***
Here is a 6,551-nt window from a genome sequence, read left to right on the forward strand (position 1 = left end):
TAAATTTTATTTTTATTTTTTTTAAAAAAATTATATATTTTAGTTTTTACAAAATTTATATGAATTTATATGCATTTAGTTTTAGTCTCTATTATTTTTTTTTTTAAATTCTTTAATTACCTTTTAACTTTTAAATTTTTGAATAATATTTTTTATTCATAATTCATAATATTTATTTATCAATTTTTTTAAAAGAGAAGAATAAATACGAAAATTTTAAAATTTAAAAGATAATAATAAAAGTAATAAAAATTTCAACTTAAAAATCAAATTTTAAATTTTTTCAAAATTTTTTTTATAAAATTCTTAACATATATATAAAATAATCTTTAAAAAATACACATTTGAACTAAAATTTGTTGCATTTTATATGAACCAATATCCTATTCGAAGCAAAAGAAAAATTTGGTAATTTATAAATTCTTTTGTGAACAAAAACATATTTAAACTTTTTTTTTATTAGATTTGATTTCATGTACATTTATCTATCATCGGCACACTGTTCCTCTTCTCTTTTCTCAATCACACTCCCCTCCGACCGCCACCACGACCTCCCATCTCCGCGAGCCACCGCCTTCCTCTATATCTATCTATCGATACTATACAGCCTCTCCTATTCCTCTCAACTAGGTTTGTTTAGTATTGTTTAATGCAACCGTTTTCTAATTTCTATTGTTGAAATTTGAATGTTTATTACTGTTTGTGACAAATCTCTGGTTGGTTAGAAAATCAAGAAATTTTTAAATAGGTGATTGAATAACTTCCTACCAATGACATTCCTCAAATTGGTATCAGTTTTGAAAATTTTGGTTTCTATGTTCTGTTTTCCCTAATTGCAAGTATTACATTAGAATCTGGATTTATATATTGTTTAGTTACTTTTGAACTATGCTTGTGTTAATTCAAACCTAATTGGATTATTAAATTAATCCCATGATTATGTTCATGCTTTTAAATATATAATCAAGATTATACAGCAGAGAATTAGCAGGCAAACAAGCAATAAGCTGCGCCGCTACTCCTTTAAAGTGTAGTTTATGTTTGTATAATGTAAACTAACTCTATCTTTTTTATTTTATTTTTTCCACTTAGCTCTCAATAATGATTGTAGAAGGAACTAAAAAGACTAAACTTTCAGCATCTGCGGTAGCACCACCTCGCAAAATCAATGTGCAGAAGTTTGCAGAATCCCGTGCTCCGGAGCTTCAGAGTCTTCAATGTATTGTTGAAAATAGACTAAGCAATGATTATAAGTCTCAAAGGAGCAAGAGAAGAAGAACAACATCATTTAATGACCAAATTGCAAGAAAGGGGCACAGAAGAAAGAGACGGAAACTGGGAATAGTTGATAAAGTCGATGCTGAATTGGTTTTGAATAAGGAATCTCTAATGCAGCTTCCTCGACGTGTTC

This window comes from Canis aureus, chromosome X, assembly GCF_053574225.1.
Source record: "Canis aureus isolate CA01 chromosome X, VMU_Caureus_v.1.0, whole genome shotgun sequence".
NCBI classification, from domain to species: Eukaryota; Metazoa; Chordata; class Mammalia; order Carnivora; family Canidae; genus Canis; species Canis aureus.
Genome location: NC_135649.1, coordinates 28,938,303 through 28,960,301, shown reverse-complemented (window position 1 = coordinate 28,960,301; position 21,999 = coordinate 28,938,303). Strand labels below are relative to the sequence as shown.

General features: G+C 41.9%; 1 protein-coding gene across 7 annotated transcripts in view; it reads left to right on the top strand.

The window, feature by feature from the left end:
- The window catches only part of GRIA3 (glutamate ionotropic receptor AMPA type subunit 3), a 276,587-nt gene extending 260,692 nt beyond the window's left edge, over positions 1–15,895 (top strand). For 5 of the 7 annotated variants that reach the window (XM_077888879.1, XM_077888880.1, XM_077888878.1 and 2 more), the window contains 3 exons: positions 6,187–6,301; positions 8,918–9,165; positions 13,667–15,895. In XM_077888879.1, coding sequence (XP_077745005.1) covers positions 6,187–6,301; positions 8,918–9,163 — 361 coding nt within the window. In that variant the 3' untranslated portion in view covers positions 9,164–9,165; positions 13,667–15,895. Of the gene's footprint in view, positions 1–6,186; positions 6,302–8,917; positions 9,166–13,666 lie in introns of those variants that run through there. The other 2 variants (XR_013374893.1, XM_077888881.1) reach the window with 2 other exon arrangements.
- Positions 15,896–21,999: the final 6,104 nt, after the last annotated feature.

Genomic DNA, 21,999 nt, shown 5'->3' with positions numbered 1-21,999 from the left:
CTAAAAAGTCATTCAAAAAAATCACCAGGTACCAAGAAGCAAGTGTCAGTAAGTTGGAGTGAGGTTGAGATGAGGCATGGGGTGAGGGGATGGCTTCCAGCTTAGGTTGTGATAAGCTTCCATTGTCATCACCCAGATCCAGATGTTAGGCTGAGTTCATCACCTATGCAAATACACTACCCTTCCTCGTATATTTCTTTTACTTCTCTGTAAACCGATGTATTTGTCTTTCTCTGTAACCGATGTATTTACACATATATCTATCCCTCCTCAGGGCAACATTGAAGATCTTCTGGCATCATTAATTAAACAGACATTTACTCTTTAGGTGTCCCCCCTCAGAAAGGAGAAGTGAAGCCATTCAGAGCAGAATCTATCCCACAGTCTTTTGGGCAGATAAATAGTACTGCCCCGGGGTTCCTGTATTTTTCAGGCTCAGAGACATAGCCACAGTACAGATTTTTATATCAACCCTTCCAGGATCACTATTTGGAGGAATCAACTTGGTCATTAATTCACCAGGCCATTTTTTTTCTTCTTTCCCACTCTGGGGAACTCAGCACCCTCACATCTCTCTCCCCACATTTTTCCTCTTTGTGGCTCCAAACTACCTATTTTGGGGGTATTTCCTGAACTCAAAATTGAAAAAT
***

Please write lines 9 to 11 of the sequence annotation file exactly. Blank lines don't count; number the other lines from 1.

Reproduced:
- The window catches only part of GRIA3 (glutamate ionotropic receptor AMPA type subunit 3), a 276,587-nt gene extending 260,692 nt beyond the window's left edge, over positions 1–15,895 (top strand). For 5 of the 7 annotated variants that reach the window (XM_077888879.1, XM_077888880.1, XM_077888878.1 and 2 more), the window contains 3 exons: positions 6,187–6,301; positions 8,918–9,165; positions 13,667–15,895. In XM_077888879.1, coding sequence (XP_077745005.1) covers positions 6,187–6,301; positions 8,918–9,163 — 361 coding nt within the window. In that variant the 3' untranslated portion in view covers positions 9,164–9,165; positions 13,667–15,895. Of the gene's footprint in view, positions 1–6,186; positions 6,302–8,917; positions 9,166–13,666 lie in introns of those variants that run through there. The other 2 variants (XR_013374893.1, XM_077888881.1) reach the window with 2 other exon arrangements.
- Positions 15,896–21,999: the final 6,104 nt, after the last annotated feature.

Genomic DNA, 21,999 nt, shown 5'->3' with positions numbered 1-21,999 from the left: